Tokyo-based Overflow Inc.’s commercial lease was set to expire in July and founder Yuto Suzuki had made plans to move to a larger property. But as cases of the new coronavirus began to rise in March, the 34-year-old made a drastic decision: He took the startup and its 270 workers completely — and permanently — remote.
Overflow operates an online financial planning service along with a job-matching platform for IT engineers. Most of Suzuki’s employees are freelancers who were already teleworking, so a physical office space made little practical and economical sense.
“Think about the millions of yen in upfront deposit and the monthly rent we would have had to pay,” says Suzuki, who now works from the company’s unofficial headquarters — his family’s apartment. “It’s safer to eliminate fixed costs, and minimize the financial and health risks.”
The company is among those at the forefront of a wave of coronavirus-driven workplace reform sweeping across a nation known for an archaic corporate culture that values long office hours and face-to-face meetings.
While technology firms such as Overflow may have an inherent advantage when it comes to working remotely, the pandemic is prompting companies and employees of all stripes to adopt teleworking and flexible commutes to reduce contagion risks — accelerating the digital shift of the workspace while creating new business opportunities.
“We’re seeing a process that would have taken four to five years, maybe even a decade, being rapidly implemented in the past two months,” says Suzuki, who communicates with his staff via online chat rooms and video conferencing, his tools of choice being Slack and Google Hangouts.
“Obviously, companies that rely on face-to-face contact with clients and customers for business can’t risk going remote,” he says, “but I think we’ve already seen that a lot of back office tasks and routine operations can be done at home.”
How can a manager make sure people are working if they can’t see them?
Suzuki has a simple answer: “The point is to measure output, not the number of hours clocked up.”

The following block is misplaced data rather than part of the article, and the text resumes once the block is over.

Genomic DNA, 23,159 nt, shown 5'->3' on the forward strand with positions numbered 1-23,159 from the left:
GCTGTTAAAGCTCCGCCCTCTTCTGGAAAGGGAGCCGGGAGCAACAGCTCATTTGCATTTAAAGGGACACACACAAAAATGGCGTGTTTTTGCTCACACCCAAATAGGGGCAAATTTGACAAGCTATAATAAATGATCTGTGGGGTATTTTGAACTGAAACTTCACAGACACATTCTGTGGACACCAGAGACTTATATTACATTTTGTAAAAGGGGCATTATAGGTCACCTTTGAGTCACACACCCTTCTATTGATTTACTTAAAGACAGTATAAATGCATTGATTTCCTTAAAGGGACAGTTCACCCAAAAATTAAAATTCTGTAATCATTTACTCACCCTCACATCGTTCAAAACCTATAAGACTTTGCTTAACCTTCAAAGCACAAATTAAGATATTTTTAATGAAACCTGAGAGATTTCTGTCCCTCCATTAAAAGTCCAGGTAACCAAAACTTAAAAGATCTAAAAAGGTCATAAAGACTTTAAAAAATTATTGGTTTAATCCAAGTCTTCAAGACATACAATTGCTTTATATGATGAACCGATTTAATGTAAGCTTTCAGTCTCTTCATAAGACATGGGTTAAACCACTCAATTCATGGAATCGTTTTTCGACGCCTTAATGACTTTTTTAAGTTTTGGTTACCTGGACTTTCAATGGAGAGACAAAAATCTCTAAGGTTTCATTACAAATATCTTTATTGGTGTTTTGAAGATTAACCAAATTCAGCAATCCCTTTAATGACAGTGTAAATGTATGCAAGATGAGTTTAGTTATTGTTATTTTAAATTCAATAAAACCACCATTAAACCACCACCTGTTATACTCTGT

The government has been pushing teleworking for years. Not only would it ease the notoriously congested rush-hour commutes in Japan’s major urban centers, the argument goes, but it could also offer a better work-life balance and encourage more women and elderly citizens to enter the workforce.
Efforts to raise awareness have so far met limited success. According to a survey conducted by the transport ministry in October and November last year, 32.7 percent of a sample of 40,000 workers said they knew what teleworking was, up 14 percent from three years earlier. Still, the rest of the respondents said they either weren’t aware of the work arrangement or had only a vague idea of what it meant.
When the COVID-19 pandemic began to pick up speed, it injected a sense of urgency into experimenting with any idea that could slow its spread, and telework emerged as a key measure to ensure employee safety and convey corporate social responsibility.
In a survey taken by The Japan Business Federation between April 14 to 17, 97.8 percent of its 406 member firms responded that they had instituted teleworking measures. That was up 29.2 percent from a previous survey taken only six weeks prior.
Based on those results, the business lobby, better known as Keidanren, estimated that roughly 66 percent of employees of respondent companies had begun working from home. Train ridership has also fallen, with the number of passengers going through Tokyo station on May 18, for example, down 73 percent compared to a year earlier.
Hirokazu Yamaguchi, a manager at the corporate accounting and tax planning office of NEC Corp., began telecommuting in early April, a few days before Prime Minister Shinzo Abe declared a state of emergency that has now been lifted in most prefectures.
Since February, the electronics giant had been urging some 60,000 of its workers nationwide to take advantage of teleworking and staggered work hours in order to avoid traveling on crowded trains and spreading infection. In late March, the company made it mandatory with a few exceptions that included plant and system maintenance workers.